Place one hand or both hands firmly and tenderly over your heart. Breathe deeply.
Feel whatever you are experiencing, even if it’s just for a few seconds.
Take a moment to sense your BE-ing, that strong place inside you that has been carrying your distress.
Is an act of self-compassion that creates a safe inner space.
Opens connections to inner strength, courage, and grace.
Re-trains your brain to remain peaceful, not fearful, when hurt and stress abound.
Marie Bainbridge, a Vietnam Veteran Bronze-star recipient, uses the Anchoring Heart Technique when her PTSD is triggered. However, she says she also uses it in many ordinary situations: "I can be impatient in traffic. If I'm in a store and someone is blocking the aisle so no one can get around them, I want to huff and puff and complain about their self-centeredness. Now, I use the Anchoring Heart Technique to cultivate patience, courtesy, and self-control. It really helps."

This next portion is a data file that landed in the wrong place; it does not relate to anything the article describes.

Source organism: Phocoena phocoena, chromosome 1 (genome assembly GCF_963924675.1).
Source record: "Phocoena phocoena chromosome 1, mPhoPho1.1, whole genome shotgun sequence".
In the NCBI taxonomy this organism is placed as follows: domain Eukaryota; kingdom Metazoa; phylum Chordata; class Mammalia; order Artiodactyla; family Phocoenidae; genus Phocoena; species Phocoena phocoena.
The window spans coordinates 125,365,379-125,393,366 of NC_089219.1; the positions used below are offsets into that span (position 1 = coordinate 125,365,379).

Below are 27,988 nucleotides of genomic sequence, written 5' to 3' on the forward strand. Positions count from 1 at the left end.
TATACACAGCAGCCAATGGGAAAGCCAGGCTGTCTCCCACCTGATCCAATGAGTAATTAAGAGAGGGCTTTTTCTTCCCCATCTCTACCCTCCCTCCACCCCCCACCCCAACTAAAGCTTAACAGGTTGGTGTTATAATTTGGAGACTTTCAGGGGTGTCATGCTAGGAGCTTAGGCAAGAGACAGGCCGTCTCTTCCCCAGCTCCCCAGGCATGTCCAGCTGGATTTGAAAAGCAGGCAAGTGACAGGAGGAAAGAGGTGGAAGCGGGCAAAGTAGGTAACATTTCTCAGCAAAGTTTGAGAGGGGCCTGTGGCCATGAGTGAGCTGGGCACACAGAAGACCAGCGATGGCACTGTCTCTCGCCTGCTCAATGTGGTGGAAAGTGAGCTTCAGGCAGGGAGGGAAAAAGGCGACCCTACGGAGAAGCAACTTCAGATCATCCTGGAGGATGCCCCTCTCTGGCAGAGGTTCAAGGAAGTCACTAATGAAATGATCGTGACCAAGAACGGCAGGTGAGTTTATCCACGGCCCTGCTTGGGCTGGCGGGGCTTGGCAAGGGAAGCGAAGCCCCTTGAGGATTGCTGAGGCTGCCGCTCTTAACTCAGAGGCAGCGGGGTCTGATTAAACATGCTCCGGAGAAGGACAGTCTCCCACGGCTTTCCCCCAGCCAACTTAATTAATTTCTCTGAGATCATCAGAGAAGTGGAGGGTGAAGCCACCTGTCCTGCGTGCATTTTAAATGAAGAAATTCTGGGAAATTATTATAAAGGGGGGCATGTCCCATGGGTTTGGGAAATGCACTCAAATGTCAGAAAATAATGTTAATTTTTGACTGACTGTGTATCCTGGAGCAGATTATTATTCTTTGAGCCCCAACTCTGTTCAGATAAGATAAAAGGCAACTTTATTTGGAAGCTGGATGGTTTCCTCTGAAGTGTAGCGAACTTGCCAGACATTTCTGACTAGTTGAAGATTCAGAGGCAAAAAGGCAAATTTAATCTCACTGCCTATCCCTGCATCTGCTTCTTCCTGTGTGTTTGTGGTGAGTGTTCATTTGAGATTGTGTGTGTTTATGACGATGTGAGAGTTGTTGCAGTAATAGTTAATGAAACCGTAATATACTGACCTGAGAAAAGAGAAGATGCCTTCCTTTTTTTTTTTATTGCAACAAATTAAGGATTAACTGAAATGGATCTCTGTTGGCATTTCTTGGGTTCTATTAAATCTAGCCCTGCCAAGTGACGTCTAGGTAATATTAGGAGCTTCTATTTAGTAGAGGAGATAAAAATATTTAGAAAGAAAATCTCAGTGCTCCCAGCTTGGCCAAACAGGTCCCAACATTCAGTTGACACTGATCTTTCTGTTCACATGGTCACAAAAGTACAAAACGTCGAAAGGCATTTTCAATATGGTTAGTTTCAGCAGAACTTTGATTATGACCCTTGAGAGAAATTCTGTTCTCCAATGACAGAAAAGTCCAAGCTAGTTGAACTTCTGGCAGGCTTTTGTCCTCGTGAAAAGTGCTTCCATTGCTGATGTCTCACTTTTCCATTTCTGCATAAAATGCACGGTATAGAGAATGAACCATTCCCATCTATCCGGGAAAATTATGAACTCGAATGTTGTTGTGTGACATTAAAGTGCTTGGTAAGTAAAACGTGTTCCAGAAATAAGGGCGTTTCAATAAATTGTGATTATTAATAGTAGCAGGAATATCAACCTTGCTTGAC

Ralph Ozmun was the Volunteer Coordinator at Smoky Mountain Home Health & Hospice. After learning about the Anchoring Heart Technique at a Soul Injury conference, he went back to his agency and provided an inservice on the topic. Below is what he writes about what happened following the inservice: